## 1. Introduction

Electrostatic interactions play an important role in many nano- or meso-scale systems. Almost every surface immersed in water develops a significant surface charge, due to the acid-base reactions of surface groups, and most biomolecules also carry charges. Therefore, it is often indispensable to include these long-ranged interactions in computer simulations. However, the system sizes that can be handled in simulations are orders of magnitude smaller than in real experiments, which drastically enhances the influence of boundary effects. To avoid artifacts due to an artificially small simulation volume, one typically uses periodic boundary conditions (PBC), which in simulations have to be taken into account by special electrostatics algorithms. These are often based on the idea of the Ewald summation [

1,

2,

3,

4], namely splitting the potential into a smooth, long-ranged and a singular, short-ranged contribution. In modern computer simulations, one usually uses mesh-based variants of the Ewald summation [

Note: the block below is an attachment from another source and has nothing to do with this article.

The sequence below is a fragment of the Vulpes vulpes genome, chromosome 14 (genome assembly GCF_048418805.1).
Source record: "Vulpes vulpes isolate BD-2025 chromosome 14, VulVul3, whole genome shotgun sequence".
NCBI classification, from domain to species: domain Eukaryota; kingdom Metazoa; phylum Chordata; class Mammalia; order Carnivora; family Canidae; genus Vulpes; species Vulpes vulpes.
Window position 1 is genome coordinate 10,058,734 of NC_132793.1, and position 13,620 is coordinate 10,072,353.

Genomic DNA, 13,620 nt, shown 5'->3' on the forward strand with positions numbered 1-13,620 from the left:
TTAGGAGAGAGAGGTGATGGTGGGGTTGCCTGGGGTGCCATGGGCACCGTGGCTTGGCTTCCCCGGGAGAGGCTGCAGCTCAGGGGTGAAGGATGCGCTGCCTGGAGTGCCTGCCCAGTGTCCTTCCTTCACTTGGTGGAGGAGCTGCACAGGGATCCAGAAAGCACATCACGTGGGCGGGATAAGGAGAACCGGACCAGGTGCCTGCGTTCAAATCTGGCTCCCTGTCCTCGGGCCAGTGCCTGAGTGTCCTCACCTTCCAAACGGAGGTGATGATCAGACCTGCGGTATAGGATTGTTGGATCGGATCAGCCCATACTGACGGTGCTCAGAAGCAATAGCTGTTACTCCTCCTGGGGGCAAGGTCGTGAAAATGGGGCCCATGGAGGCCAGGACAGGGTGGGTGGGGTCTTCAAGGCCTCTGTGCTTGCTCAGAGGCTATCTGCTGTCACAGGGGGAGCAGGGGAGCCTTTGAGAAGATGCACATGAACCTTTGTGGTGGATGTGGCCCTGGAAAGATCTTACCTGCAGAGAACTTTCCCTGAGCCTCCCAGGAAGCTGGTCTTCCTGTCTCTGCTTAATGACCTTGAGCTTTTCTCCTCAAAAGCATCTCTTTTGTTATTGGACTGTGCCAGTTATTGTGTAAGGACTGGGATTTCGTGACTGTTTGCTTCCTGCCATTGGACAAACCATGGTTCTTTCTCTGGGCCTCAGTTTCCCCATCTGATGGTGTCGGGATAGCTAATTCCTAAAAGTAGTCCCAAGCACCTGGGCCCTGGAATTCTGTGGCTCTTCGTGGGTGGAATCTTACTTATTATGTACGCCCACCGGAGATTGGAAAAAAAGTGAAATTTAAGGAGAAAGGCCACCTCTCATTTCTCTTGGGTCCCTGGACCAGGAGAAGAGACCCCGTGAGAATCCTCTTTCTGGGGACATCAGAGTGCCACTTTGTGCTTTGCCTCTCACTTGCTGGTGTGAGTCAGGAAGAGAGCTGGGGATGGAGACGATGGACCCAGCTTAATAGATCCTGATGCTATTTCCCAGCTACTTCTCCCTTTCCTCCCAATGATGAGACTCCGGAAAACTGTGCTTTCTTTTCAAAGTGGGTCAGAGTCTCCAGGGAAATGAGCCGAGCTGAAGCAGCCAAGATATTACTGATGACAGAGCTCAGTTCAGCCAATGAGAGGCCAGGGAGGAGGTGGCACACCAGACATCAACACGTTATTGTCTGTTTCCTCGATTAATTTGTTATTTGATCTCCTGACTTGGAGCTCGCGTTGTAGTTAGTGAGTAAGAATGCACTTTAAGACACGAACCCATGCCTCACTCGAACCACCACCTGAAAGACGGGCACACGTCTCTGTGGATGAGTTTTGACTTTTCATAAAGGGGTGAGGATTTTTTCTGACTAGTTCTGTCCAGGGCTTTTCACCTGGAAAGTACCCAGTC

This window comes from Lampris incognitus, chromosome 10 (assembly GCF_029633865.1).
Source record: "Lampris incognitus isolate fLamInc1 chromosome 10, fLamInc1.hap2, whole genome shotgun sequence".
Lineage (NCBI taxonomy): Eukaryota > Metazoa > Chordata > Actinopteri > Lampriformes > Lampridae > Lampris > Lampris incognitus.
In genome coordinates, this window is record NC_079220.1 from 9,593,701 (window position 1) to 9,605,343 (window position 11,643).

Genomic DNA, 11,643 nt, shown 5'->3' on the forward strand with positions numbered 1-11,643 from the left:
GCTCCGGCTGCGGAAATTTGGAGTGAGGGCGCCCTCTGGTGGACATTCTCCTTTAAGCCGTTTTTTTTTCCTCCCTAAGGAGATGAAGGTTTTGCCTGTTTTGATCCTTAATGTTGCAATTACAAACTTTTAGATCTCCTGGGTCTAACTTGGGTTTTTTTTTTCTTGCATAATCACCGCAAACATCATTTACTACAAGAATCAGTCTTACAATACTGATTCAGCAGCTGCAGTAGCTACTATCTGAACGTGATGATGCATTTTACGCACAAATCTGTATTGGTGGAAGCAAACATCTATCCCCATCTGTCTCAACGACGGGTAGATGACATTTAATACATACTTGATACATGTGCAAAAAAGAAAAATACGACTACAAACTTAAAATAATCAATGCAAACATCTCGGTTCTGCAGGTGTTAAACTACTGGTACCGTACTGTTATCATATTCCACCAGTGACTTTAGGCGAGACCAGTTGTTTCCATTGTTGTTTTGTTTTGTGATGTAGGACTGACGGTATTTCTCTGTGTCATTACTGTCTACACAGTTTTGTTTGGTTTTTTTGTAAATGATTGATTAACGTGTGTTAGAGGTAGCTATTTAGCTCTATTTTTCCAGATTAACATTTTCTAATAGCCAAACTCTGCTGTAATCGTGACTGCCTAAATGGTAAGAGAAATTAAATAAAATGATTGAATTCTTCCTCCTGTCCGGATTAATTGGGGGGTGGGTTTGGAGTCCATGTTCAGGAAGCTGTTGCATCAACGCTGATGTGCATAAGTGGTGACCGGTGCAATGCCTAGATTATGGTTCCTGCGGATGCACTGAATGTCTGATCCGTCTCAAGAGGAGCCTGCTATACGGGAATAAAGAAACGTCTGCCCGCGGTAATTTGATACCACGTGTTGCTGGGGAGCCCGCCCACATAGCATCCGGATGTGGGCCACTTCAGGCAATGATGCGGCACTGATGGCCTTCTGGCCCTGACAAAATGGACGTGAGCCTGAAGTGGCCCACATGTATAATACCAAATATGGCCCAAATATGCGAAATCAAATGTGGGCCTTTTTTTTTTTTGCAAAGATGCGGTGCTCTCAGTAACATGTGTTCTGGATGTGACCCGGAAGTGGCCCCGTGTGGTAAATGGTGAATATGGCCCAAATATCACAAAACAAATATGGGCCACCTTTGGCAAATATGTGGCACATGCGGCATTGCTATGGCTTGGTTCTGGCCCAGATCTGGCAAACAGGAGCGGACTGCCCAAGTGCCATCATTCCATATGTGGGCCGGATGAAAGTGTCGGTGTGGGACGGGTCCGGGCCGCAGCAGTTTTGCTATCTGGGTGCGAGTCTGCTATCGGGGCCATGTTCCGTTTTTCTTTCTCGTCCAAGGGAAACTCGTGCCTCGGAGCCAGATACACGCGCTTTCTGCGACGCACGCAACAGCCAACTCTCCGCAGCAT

5,

6,

7,

8], which have a favorable

$\mathcal{O}(NlogN)$ computing time scaling with respect to the number of charged particles,

N.

When studying capacitors, membranes or thin films, one does not want PBC perpendicular to the surfaces of interest. For these systems, partially periodic boundary conditions with only two periodically replicated dimensions are desirable, while the third one has a finite extent

h (

$2D+h$ geometry). For these geometries, the Ewald summation becomes ineffective [

9]. However, it has been shown that replicating the system artificially in the direction perpendicular to the surface results in reasonable accuracy when compared to the non-periodic system, provided a sufficient gap is left between the replicas, and a correction term for the summation order is included [

10]. The ELC (electrostatic layer correction) approach [

11,

12] can, in principal, compute electrostatic interactions with the charges in the unwanted periodic dimension exactly. Practically, it allows one to tune the gap size to a desired accuracy, so that the